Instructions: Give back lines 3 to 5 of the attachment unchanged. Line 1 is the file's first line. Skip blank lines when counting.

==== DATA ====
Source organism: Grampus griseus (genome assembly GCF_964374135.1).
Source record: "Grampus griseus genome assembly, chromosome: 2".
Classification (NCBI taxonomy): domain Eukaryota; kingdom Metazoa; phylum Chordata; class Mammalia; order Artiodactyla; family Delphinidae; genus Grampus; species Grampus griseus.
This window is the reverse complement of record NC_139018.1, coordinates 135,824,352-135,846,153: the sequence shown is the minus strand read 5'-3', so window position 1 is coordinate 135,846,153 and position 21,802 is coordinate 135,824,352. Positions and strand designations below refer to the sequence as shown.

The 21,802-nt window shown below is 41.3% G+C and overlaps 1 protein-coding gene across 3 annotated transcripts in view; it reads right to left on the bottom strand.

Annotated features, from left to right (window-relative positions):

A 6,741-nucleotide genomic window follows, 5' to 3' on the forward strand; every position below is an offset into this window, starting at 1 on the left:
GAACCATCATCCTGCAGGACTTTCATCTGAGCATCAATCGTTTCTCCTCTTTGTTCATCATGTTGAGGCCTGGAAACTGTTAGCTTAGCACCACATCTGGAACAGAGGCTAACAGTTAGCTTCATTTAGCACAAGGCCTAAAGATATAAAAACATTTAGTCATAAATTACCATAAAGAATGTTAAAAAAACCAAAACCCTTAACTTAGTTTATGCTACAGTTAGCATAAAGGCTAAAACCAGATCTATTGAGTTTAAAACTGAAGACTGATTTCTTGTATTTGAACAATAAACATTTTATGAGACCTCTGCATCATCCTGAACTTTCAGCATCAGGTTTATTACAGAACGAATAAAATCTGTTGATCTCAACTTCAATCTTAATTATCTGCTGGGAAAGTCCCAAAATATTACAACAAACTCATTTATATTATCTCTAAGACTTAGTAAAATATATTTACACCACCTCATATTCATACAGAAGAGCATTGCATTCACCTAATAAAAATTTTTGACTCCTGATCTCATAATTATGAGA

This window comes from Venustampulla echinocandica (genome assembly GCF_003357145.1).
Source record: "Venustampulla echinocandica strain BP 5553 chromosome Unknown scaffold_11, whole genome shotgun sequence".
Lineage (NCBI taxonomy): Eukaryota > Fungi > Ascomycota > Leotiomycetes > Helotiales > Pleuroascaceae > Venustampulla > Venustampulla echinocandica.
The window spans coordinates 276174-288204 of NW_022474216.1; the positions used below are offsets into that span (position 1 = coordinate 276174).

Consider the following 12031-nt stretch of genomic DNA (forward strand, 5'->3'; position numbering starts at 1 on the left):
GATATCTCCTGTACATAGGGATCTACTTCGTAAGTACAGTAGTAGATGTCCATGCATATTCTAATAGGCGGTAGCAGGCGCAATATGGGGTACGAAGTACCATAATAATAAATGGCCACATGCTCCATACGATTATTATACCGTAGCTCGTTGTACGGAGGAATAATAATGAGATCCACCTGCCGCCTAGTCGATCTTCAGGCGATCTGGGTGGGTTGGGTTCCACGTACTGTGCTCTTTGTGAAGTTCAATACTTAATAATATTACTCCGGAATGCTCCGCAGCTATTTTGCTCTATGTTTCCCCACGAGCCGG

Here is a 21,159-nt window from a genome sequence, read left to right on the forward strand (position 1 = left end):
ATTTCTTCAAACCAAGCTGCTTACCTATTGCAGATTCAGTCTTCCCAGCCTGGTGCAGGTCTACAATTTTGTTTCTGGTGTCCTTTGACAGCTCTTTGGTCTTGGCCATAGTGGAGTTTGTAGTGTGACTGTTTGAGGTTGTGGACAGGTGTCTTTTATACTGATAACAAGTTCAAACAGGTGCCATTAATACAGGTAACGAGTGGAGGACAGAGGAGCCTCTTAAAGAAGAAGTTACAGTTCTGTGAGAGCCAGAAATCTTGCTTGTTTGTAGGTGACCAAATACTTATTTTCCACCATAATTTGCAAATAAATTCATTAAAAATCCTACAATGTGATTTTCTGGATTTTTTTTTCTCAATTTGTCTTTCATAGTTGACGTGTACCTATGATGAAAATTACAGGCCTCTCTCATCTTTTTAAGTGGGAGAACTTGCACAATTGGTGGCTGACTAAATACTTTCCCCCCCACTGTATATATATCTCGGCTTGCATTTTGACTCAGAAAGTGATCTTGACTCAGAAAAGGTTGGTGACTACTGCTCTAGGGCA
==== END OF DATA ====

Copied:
Classification (NCBI taxonomy): domain Eukaryota; kingdom Metazoa; phylum Chordata; class Mammalia; order Artiodactyla; family Delphinidae; genus Grampus; species Grampus griseus.
This window is the reverse complement of record NC_139018.1, coordinates 135,824,352-135,846,153: the sequence shown is the minus strand read 5'-3', so window position 1 is coordinate 135,846,153 and position 21,802 is coordinate 135,824,352. Positions and strand designations below refer to the sequence as shown.

The 21,802-nt window shown below is 41.3% G+C and overlaps 1 protein-coding gene across 3 annotated transcripts in view; it reads right to left on the bottom strand.